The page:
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26 January 2001
The Ministry of Agriculture and Forestry is concerned that the union representing its vets has failed to advise its members that they could be personally liable for damages resulting from illegal strike action.
MAF spokesperson Grant Burney said that MAF had advised the union of its view that its proposed strike action was not legally valid, "because of a range of issues including apparent irregularities in union voting procedures".
"But our advice has been ignored, and MAF is therefore forced to seek an injunction to delay strike action until its legitimacy can be determined," Mr Burney said.
The injunction is to be lodged with the court on Monday (29 January), and strikes are scheduled to commence on 3 February.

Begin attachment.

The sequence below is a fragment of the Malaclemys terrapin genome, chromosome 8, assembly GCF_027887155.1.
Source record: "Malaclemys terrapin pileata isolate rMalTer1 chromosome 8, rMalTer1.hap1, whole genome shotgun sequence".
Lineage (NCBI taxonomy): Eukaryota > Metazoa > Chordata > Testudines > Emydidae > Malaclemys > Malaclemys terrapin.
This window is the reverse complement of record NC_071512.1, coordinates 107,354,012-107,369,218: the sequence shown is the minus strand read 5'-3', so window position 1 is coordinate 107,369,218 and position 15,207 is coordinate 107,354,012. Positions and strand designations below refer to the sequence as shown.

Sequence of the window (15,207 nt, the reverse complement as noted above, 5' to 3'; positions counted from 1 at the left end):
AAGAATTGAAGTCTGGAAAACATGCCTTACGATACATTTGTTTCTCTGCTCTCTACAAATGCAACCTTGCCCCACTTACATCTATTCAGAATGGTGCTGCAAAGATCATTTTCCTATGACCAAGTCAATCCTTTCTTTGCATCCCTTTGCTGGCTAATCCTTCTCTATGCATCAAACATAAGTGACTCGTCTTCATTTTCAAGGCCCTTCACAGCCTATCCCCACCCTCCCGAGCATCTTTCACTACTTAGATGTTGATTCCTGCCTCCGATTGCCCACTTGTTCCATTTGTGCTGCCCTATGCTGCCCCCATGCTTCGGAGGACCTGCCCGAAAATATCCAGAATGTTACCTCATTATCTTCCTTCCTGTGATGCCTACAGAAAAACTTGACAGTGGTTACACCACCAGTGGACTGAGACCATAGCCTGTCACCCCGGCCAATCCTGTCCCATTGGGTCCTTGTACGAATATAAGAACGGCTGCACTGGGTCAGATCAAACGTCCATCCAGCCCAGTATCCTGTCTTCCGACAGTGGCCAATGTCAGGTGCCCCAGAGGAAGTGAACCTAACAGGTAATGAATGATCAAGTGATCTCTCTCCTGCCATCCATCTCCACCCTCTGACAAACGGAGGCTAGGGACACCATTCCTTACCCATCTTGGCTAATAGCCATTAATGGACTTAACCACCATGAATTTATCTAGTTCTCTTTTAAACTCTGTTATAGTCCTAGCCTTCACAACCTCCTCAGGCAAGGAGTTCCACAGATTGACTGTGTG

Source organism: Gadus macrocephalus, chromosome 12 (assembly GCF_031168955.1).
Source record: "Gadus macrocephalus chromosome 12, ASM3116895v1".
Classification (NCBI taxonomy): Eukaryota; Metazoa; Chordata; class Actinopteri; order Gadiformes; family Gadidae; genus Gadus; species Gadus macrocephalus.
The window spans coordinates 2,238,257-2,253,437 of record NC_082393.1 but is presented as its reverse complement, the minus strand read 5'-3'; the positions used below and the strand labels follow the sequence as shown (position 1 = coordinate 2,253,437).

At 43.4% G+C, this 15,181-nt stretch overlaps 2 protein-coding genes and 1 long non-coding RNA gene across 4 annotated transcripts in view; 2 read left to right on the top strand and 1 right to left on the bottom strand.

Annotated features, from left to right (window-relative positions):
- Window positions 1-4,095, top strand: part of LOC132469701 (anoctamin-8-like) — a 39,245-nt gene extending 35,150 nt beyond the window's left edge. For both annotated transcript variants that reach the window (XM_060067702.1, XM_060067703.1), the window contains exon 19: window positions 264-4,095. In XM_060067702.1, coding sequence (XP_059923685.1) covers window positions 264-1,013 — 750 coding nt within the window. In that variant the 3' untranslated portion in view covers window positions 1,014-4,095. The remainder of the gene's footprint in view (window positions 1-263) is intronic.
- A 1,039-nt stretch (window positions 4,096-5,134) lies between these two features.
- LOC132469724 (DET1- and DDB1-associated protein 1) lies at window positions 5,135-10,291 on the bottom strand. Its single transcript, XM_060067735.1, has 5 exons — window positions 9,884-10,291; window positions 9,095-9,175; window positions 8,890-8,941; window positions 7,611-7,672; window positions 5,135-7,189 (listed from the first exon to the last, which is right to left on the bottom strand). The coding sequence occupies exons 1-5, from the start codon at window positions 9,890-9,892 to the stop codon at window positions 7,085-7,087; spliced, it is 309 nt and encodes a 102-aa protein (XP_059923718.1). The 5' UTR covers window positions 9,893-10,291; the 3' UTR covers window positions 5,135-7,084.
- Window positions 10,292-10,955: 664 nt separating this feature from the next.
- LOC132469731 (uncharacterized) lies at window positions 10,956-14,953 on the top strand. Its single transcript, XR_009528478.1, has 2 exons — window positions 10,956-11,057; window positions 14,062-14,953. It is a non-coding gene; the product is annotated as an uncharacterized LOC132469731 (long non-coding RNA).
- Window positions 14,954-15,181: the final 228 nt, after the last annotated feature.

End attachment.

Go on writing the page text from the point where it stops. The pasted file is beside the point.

Both vets and their union could be at risk of millions of dollars of damages if they go ahead with an illegal action which also threatens to disrupt the $1.4 billion Easter lamb export season, said Mr Burney.
Meat works cannot function without vets to verify meat for export, he said.
"And MAF is very aware of the damage the proposed strikes would do to meat processors, farmers, meat workers at risk of being laid off and the small rural communities dependant on their incomes."
Mr Burney said MAF had been advised that were the strike found to be illegal both the union and its members would be potentially liable for the millions of dollars of losses that strike action would cause. MAF was accordingly seeking the injunction.
MAF would continue to seek a mediated settlement with the union despite the threat of strike action, he said.
"But because the union has refused to withdraw or even delay strike action, even though we are in the middle of mediation, MAF is obliged to do all it can to protect the meat industry, farmers, rural communities, and its own veterinary staff."
For more information contact Gita Parsot, on 04 498 9806 or Anthony Keesing on 04 498 9882.